Institute of European Media Law (EMR), Saarbrücken/Brussels
In Germany it is illegal to copy the so-called “bot software” that allows players of online role-playing games to automatically enhance their online characters. In a recently published decision of 6 October 2016, the Bundesgerichtshof (Federal Supreme Court - BGH) decided that the use of such bot software for commercial purposes infringes the copyright of the developers of the online games concerned (case no. I ZR 25/15).
Blizzard Entertainment, developer of the online role-playing games “World of Warcraft” and “Diablo III”, had filed a lawsuit against Bossland GmbH, which had developed a form of automation software that, at the player’s request, took control of his or her game character and enhanced it without the player actually taking part in the game. The software enabled the online character to solve problems (“questing”) or collect virtual points (“gathering”) independently, in order to progress much faster than human players, who had to complete all tasks in the manner intended by the game’s developers.
The plaintiff claimed that the defendant had, either itself or via a third party, copied the online game software without its permission in order to develop the automation software. The BGH upheld the complaint and largely confirmed the opinion of the lower-instance courts (OLG Dresden, 20.01.2015, case no. 14 U 1127/14; LG Leipzig, 15.07.2014, case no. 5 O 1155/13), finding that the defendant had illegally used the copyrighted online game software on user devices (client software) for commercial purposes, even though it had only been granted the right to use it privately. Since the client software had been permanently downloaded onto the PCs used for the games, and the audiovisual game data had been temporarily uploaded to the PCs’ working memory and video memory while the games were being played, the client software had been copied. The copies had been made partly for commercial reasons, in particular in order to produce and adapt the automation software for the games.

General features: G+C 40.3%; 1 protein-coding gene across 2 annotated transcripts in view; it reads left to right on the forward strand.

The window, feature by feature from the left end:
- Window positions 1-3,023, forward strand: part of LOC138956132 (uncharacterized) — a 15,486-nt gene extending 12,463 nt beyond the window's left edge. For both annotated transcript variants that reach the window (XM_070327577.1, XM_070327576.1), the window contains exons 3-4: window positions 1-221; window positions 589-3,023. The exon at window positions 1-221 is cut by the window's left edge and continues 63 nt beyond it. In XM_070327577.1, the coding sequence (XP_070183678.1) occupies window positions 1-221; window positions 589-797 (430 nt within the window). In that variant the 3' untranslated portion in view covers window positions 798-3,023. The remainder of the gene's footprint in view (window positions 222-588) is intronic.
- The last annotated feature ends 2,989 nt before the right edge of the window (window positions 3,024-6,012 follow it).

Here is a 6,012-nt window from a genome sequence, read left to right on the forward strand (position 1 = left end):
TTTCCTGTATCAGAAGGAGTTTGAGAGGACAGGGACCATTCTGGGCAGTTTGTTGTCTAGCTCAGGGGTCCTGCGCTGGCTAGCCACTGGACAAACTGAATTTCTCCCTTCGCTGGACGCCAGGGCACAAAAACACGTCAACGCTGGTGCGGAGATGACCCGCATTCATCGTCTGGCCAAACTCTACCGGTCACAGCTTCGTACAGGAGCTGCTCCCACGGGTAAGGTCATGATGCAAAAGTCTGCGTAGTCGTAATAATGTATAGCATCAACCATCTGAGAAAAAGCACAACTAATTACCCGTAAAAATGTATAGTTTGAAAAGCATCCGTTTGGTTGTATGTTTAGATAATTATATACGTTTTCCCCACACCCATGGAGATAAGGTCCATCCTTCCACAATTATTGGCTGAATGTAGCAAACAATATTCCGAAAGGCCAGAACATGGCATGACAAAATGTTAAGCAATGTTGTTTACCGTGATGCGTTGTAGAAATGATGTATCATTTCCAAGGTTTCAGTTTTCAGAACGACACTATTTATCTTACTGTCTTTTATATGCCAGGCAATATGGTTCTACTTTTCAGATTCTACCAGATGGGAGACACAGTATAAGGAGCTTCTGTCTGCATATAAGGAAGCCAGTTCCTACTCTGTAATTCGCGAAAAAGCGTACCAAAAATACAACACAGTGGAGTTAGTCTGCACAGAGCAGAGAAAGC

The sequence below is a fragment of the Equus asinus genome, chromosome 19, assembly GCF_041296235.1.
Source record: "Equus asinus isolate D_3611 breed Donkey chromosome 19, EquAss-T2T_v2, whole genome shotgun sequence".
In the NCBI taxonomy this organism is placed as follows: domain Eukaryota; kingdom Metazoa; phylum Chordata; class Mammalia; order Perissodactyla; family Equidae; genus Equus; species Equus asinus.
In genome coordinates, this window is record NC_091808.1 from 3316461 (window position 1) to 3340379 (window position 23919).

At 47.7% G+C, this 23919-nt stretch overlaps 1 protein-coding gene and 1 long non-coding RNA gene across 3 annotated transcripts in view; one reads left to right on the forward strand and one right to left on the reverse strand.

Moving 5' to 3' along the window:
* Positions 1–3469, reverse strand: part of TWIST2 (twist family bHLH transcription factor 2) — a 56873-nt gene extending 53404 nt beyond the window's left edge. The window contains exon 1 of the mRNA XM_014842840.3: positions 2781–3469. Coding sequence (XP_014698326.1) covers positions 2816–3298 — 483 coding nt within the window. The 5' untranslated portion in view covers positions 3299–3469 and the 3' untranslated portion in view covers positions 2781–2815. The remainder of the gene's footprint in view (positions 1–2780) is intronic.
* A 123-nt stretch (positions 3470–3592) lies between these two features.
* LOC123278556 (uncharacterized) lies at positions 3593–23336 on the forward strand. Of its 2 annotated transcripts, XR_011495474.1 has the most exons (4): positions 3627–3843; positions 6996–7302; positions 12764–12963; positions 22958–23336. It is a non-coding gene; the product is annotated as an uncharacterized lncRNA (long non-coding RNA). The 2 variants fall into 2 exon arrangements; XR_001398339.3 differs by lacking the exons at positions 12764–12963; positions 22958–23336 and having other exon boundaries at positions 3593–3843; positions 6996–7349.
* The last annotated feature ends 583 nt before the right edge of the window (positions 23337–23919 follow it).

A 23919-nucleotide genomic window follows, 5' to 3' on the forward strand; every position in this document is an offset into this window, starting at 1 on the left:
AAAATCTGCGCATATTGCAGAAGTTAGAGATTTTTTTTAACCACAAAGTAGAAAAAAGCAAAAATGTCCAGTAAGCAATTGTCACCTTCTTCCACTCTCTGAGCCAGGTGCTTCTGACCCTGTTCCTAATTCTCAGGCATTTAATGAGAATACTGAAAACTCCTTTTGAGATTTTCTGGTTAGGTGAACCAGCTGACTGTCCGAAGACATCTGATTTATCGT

According to the BGH, the defendant could not justify its actions by referring to Article 69d(3) of the Urhebergesetz (Copyright Act - UrhG), under which only the computer program could be copied, not the audiovisual game data of the client.
In 2014, the Oberlandesgerichts (Higher Regional Court, OLG) of Hamburg had decided that such manipulation software should not be used because it seriously infringed the game developer’s rights (ruling of 6 November 2014 - case no. 3 U 86/13). It had found that the use of such bot software could significantly damage sales for the game developer. It also reduced the chances of success for players who were not using the software. The Court found that paying customers would stop playing the game because it was less enjoyable if they could not play it successfully without cheating.
|■||Urteil des Bundesgerichtshofs vom 6. Oktober 2016 (Az.: I ZR 25/15)||DE|
|Ruling of the Bundesgerichtshof (Federal Supreme Court) of 6 October 2016 (case no. I ZR 25/15)|